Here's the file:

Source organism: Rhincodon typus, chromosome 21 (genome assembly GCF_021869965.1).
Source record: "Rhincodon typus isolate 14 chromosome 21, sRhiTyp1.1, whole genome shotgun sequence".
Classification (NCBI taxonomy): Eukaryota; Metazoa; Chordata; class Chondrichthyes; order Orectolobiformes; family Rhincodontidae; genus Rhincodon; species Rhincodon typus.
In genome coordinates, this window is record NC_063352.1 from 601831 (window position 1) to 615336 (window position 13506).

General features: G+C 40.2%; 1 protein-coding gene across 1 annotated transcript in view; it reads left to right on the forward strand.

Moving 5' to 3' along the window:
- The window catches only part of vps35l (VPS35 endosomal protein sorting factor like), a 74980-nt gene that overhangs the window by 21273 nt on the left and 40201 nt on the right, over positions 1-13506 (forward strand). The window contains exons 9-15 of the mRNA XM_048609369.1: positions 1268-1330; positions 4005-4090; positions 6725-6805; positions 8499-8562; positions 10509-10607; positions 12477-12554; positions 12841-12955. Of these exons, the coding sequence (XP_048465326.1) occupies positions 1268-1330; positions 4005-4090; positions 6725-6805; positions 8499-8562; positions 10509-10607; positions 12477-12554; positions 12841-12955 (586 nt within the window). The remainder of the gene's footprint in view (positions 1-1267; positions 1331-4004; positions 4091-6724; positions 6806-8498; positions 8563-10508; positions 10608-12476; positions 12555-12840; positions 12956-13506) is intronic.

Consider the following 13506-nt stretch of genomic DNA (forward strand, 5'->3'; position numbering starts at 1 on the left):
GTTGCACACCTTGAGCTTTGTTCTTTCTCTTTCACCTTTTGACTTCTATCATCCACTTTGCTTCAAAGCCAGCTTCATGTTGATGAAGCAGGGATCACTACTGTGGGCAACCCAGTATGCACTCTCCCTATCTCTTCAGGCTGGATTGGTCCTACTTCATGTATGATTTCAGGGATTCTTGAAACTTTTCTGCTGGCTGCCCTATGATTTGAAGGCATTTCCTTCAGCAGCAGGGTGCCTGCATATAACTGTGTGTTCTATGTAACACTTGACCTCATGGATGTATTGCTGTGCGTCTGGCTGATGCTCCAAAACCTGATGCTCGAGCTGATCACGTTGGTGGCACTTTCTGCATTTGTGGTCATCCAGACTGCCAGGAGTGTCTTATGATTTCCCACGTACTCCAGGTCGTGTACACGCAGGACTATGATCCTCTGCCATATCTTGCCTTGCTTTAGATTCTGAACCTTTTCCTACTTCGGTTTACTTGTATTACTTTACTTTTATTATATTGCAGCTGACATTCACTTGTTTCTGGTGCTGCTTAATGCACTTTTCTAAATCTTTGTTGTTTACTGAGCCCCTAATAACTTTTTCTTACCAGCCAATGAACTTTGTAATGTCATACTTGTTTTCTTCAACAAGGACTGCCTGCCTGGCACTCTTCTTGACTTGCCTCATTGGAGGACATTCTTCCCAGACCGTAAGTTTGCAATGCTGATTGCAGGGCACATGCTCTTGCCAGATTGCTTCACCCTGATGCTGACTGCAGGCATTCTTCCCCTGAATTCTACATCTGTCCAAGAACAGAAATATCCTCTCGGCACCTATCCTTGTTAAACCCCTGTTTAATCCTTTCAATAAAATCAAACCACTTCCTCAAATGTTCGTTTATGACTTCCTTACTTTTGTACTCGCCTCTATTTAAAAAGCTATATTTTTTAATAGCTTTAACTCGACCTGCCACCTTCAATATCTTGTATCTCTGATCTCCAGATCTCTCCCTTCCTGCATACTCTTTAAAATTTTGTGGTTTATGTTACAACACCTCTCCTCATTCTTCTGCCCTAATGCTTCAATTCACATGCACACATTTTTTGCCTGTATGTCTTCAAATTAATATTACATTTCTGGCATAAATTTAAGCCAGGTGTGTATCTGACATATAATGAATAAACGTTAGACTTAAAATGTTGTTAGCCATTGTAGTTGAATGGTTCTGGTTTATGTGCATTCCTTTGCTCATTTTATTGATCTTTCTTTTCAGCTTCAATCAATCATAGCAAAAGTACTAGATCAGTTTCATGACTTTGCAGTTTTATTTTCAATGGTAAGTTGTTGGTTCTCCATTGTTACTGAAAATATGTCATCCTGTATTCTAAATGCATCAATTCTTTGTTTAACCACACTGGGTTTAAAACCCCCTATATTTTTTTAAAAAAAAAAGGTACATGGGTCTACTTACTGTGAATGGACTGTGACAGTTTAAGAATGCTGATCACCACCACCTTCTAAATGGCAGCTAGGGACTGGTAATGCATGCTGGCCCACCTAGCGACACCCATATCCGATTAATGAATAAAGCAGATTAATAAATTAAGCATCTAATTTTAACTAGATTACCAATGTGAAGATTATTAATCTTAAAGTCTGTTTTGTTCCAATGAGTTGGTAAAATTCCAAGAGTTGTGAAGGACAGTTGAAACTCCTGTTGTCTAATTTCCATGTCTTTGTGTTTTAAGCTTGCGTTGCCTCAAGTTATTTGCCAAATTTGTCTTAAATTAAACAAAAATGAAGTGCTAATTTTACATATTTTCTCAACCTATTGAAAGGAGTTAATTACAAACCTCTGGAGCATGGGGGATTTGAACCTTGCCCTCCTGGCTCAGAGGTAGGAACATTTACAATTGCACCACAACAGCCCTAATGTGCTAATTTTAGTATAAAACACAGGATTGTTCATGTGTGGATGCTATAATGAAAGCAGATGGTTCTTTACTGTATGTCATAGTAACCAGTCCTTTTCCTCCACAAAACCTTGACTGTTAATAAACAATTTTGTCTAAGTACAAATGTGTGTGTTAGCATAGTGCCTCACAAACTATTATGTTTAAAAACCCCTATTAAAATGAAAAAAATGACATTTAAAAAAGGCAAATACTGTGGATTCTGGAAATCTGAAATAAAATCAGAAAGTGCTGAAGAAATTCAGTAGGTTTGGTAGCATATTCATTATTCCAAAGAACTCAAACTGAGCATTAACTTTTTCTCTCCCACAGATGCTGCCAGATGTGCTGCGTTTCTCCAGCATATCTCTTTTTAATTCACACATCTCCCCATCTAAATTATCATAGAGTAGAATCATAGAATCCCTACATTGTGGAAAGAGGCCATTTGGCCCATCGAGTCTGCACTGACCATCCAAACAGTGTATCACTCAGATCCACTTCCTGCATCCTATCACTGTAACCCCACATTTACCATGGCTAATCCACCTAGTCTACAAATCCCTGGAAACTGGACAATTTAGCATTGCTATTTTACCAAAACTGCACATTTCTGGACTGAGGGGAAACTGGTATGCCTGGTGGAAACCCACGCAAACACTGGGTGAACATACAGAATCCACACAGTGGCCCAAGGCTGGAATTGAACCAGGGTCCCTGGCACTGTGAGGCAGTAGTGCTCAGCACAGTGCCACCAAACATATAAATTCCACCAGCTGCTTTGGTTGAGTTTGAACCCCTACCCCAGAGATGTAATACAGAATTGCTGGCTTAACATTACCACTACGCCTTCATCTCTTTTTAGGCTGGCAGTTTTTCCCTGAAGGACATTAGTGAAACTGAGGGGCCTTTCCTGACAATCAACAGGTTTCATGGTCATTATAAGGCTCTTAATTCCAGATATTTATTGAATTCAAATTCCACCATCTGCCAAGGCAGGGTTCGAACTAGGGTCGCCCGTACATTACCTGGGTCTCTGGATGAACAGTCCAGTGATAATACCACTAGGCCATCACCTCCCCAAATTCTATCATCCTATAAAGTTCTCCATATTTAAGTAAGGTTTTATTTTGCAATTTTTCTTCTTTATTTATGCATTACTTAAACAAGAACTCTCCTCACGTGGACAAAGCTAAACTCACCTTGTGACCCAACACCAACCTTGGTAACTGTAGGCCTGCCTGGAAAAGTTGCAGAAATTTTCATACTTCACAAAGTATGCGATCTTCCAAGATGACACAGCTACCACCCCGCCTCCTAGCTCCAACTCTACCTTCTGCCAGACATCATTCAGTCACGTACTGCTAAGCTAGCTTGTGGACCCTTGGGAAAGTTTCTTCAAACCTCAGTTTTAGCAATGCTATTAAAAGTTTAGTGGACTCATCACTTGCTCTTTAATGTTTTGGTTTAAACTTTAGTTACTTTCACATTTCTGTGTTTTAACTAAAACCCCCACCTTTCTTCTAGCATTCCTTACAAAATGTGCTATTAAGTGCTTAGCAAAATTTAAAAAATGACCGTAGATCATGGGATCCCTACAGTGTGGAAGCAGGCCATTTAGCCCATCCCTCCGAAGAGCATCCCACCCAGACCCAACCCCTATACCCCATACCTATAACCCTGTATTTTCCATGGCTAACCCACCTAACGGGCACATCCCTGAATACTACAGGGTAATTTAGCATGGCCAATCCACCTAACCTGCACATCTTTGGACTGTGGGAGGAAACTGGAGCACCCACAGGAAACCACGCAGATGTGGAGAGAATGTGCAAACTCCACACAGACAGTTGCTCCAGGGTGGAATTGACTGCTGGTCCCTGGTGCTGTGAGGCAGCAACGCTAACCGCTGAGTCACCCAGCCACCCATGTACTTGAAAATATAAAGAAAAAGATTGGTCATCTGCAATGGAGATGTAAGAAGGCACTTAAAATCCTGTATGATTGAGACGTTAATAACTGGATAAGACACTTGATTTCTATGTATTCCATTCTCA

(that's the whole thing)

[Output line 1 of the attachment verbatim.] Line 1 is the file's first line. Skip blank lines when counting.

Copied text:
Source organism: Rhincodon typus, chromosome 21 (genome assembly GCF_021869965.1).